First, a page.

representatives from 18 agencies throughout Delaware, Maryland, Pennsylvania
and New Jersey, including nine dogs from New Castle County Police Department's
unit. There were fond recollections of the way Piete used to run sideways
when chasing someone, or how he used to bark louder than his handler spoke
over police radio. Witte, who got Piete in 1997 when the dog was 16 months
old and trained him, sat at the side of the stage with his family. "I know
dogs become a part of the family and actually adopt us," Wilmington Mayor
James M. Baker said. "For the citizens of Wilmington, this is a tragedy
for all of us." Baker bestowed the city's highest award, the Wilmington
Award, on the dog. Applause after each speaker triggered barks and yelps
from the nearly three dozen K-9 dogs lined up at attention around the room
for the hour-long service. Public Safety Director James Mosley presented
Witte with a City Council proclamation citing Piete's five years of achievement
as a vital part of the city's K-9 crimefighting team. Wilmington police
Chief Michael Szczerba ended the service by retiring Piete's K-9 number
3 from the police roster over police radio. "Memorials can be found in
many places and at many times, but principally in our hearts," Szczerba
said. Master Cpl. Dennis O'Connor, K-9 unit trainer, said afterward that
Witte and his family want to get another dog. "In the meantime, I want
to get the best dog out there for Donnie," O'Connor said. "Donnie as a
police officer is probably one of the best out there."
Terri Sanginiti at 324-2771.
Jeff will be new partner for Donnie
Loving Memory of
April 12, 2003
Deputy Jay Dempsey
Dallas County Sheriff's Office
Beach, AL 36561
April 12, 2003, 14 year old K-9 Princess died at her home in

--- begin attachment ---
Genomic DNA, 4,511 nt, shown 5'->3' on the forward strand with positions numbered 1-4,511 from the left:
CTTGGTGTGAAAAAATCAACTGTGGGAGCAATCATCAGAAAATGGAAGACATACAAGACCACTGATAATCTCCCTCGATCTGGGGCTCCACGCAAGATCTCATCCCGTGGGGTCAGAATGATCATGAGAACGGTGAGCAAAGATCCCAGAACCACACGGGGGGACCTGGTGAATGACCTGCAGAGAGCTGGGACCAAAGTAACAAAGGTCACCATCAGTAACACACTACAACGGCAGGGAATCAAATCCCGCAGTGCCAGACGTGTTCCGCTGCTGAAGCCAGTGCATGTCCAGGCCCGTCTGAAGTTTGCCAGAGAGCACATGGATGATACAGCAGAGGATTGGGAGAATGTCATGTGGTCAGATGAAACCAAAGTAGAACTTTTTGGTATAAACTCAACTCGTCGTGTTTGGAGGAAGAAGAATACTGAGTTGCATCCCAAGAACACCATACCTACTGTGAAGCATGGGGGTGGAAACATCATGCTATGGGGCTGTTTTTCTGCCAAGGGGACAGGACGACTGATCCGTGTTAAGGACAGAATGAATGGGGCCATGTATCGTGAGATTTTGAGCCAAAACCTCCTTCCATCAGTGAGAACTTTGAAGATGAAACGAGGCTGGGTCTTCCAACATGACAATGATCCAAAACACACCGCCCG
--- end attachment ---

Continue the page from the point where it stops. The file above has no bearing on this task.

Orange Beach, AL after a long fight with artritis and
cancer. Princess was Jay "Packy" Dempsey's first K-9. He
raised her from a 6 week old puppy in Selma, AL where she
was certified as a Narcotic dog in 1991 and serviced with
the Dallas County Sheriff's Office until 1999. Princes
was the recipient of 3 National "Out standing bravery in the
line of duty' awards, placed in the top 20 fives year in a
row at the National Narcotic Detector Dog Association
National Competitions, and received 2 officer of the year
awards. On Dec.
7, 1994, Princess save the life of Officer Dempsey and
subsequently "in the line of duty' produced a video for
officer survival training.
Loving Memory of
Officer John Harris
1031 Chittenden Avenue
Corcoran, California 93212
Randall W. Leach,
Popeye came to the Corcoran Police Department April 29,
2002 and died May 21, 2003.
He will be missed by the
department and the community.
Corcoran police mourn loss of drug sniffing K-9
Popeye, a male yellow Lab, came to the Corcoran Police
Department April 29, 2002. Officer John Harris and
Popeye started their partnership literally sharing the
same motel room while they completed an intensive five
weeks of training. Once their training was complete
they reported for duty and spent the next year working a
night shift and doing what Popeye and Officer Harris did
best, they found illegal drugs and made arrests. Popeye
and Officer Harris were a familiar sight in our
community of 10,000. Many a time youngsters would yell
out Popeye’s name as the black and white patrol car
passed. Officer Harris would take the time to stop and
get Popeye out of the car on leash and let the kids pet
the playful yellow Lab. Then it would be back to what
they were trained to do, detect illegal drugs and work
to rid our community of the drugs that plagued so many
communities all over the country.
Popeye was a very effective detection dog and had his
share of success searching for and locating drugs. He
was trained to locate Opium, Marijuana, Methamphetamine,
Cocaine and Heroin. During Popeye’s career he found it
all. He built a reputation that was well known
throughout the surrounding several counties and to his
credit Popeye was specially requested by outside
agencies to assist in the service of search warrants on
Popeye loved to work. To Popeye work was fun. He would
become noticeably excited when his handler would
approach his kennel wearing his uniform. To Popeye that
meant he was going to spend the day being asked to do
what he loved to do, search for drugs.
Sadly, on May 21, 2003, Popeye’s career was ended
prematurely. He died as a result of heat exhaustion due
to an unfortunate, unforeseen equipment failure. He
succumbed at the veterinarian’s office, having been
rushed there by his caring partner, however nothing
could be done and Popeye passed away early that
evening. Popeye will be missed by many.
submitted by Jim Cortina, CPWDA Dir.